Plenty of rural men are better at telling their dogs to “speak up” than they are at doing so themselves.
Elle Perriam (21) is on a mission to change that.
The Lincoln University student found herself faced head on with New Zealand’s mental illness crisis when her boyfriend Will Gregory took his own life in December 2017.
Mr Gregory was working as a shepherd near Kurow at the time.
Miss Perriam said she was left with a lot of anger at how few support services there were for young rural people, especially males.
Last year, she started Will to Live, an initiative aimed at supporting those people, by encouraging them to speak out about their problems.
This year, Will to Live is going on tour.
More than $30,000 has been pledged to fund the Speak Up Tour, which will visit several towns in New Zealand, including Kurow on August 3.
“These mental health events are purely a casual evening to come in and have a beer and a feed and listen to four amazing guest speakers that have experience in mental health.
“It’s really just a night to get them out of their stations and get them a bit more educated on self-healing and how to do it when you are in isolation.”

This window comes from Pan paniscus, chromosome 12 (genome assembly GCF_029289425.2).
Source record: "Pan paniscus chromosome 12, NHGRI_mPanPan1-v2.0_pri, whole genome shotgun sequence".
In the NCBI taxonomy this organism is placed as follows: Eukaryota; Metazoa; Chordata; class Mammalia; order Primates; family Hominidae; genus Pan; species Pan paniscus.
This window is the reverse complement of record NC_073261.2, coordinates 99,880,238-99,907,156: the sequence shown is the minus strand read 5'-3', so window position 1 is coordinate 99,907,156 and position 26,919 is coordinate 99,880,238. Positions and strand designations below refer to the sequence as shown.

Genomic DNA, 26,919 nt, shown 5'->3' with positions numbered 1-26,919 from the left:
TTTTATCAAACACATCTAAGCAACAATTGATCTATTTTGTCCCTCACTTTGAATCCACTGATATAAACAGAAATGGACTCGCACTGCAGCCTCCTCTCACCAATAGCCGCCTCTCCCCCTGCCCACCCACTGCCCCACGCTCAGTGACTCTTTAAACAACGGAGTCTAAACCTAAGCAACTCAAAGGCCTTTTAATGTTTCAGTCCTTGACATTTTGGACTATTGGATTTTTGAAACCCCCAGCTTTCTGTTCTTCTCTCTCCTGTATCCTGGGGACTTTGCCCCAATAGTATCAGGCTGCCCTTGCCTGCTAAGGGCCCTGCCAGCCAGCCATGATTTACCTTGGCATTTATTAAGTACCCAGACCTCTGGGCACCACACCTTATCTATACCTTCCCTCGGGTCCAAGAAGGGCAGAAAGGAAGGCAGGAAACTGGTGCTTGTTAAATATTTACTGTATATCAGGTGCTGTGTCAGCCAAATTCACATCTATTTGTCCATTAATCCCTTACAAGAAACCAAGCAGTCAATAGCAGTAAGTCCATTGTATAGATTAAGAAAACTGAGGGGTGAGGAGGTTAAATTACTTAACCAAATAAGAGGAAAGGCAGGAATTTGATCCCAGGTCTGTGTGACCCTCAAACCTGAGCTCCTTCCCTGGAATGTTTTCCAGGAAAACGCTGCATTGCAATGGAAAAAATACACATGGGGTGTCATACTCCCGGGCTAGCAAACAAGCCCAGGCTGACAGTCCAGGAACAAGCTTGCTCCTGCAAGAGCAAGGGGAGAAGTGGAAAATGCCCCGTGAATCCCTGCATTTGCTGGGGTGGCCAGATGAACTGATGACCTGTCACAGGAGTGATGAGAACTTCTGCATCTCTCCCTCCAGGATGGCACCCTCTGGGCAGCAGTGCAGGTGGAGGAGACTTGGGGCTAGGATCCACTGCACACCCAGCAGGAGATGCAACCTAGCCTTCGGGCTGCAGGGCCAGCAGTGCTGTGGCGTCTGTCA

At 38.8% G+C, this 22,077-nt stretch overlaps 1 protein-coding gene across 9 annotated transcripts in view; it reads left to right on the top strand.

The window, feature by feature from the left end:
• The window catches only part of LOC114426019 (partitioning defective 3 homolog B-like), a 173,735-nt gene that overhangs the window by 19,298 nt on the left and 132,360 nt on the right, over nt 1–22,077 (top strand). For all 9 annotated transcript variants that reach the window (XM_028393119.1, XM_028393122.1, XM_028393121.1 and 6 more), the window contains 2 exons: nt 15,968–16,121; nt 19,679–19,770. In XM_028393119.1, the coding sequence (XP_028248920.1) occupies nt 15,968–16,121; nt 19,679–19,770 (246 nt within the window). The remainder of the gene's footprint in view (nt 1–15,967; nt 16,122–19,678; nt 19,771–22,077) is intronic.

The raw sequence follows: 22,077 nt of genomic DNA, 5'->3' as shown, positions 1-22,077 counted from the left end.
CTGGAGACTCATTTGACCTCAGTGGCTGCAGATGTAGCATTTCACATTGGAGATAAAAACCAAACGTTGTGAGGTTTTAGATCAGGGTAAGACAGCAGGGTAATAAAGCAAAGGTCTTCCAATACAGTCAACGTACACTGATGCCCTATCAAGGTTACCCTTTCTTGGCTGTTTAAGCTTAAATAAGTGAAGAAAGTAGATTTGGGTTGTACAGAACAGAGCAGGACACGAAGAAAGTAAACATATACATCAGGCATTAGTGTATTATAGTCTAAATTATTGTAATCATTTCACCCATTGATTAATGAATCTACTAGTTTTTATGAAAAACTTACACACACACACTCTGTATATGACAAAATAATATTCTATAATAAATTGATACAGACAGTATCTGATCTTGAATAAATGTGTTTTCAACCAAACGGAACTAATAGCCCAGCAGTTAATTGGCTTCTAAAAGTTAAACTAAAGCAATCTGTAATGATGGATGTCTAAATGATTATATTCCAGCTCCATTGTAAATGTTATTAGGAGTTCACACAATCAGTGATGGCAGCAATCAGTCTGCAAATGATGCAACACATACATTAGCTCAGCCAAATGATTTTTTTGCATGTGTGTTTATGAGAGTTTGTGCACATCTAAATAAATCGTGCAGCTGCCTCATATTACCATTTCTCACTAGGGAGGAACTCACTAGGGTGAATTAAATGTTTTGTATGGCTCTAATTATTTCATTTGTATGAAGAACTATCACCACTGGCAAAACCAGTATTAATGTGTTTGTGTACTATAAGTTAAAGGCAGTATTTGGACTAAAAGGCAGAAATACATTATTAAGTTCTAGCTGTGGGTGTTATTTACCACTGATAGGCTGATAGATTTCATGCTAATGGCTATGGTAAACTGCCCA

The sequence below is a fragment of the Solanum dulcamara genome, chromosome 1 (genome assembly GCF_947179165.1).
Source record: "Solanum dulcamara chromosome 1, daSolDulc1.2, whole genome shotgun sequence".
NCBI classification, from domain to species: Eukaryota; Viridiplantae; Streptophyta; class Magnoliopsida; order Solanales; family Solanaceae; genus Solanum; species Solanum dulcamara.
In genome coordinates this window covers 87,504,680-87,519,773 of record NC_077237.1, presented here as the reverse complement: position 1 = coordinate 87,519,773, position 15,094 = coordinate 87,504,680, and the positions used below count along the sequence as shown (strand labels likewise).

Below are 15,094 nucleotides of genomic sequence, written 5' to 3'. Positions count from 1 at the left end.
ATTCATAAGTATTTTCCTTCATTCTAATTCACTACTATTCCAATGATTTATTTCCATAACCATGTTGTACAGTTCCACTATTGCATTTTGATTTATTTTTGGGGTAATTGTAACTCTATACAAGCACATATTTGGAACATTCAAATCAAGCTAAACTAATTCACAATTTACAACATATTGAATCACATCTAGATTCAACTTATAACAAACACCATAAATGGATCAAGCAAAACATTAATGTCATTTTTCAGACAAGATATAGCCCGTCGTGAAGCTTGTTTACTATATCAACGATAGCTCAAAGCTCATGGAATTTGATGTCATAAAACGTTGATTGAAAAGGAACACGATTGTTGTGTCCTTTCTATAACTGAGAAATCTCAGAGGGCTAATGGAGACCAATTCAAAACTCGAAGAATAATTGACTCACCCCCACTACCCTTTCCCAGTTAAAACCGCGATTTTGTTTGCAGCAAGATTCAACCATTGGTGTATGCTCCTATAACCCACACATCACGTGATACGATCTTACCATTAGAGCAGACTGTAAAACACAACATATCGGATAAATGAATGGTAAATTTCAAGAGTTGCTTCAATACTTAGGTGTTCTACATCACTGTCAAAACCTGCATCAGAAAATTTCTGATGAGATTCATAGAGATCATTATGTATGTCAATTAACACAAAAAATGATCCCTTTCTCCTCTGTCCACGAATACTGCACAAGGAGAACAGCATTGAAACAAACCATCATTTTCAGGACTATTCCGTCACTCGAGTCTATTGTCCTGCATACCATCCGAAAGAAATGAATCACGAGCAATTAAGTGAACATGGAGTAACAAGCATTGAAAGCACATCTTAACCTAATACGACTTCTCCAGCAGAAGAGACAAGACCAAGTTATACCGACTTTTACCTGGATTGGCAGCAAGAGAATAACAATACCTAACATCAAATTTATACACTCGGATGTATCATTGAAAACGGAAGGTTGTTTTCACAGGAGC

The speakers will include the likes of Miss Perriam, farmers who have faced mental health battles and mental health professionals who can explain the problems in depth.
After Mr Gregory died, Miss Perriam tried to get an appointment to see a counsellor and was put on an eight-week waiting list.
“It’s really about what you can do when you are stuck up a gully and battling.”
Miss Perriam, who hails from Haast, is juggling the commitments of running Will to Live with fulltime study towards a bachelor’s degree in agribusiness and food marketing at Lincoln University.
“I wouldn’t say there is much balancing being done at the moment.
“It is hard to study while doing this tour, but this is my love and I’m not going to half-arse it.
“Uni isn’t going anywhere but the crisis of mental health is right at this moment.”
She said the feedback had been “amazing” since the launch of Will to Live last year.
“We have had shepherds come up to us to thank us and say it had started conversations around the tailing pen.
“That just makes the whole thing worth it.”
Rural men were notorious for being staunch about their feelings, but Miss Perriam said this was starting to change.
“Whole communities have come together to make it happen in their town – [Will to Live] is not government-funded, it is people-funded.
“There are always going to be a few guys who think they are too ‘hard bastard’ to come.
“But I am also pushing through farm managers to take their boys along, it is good for them to have healthy staff.”
Eight venues have so far been confirmed for the South Island.
The tour begins in the North Island on June 26 and Miss Perriam said based on social media feedback, she expected the events to be well supported.
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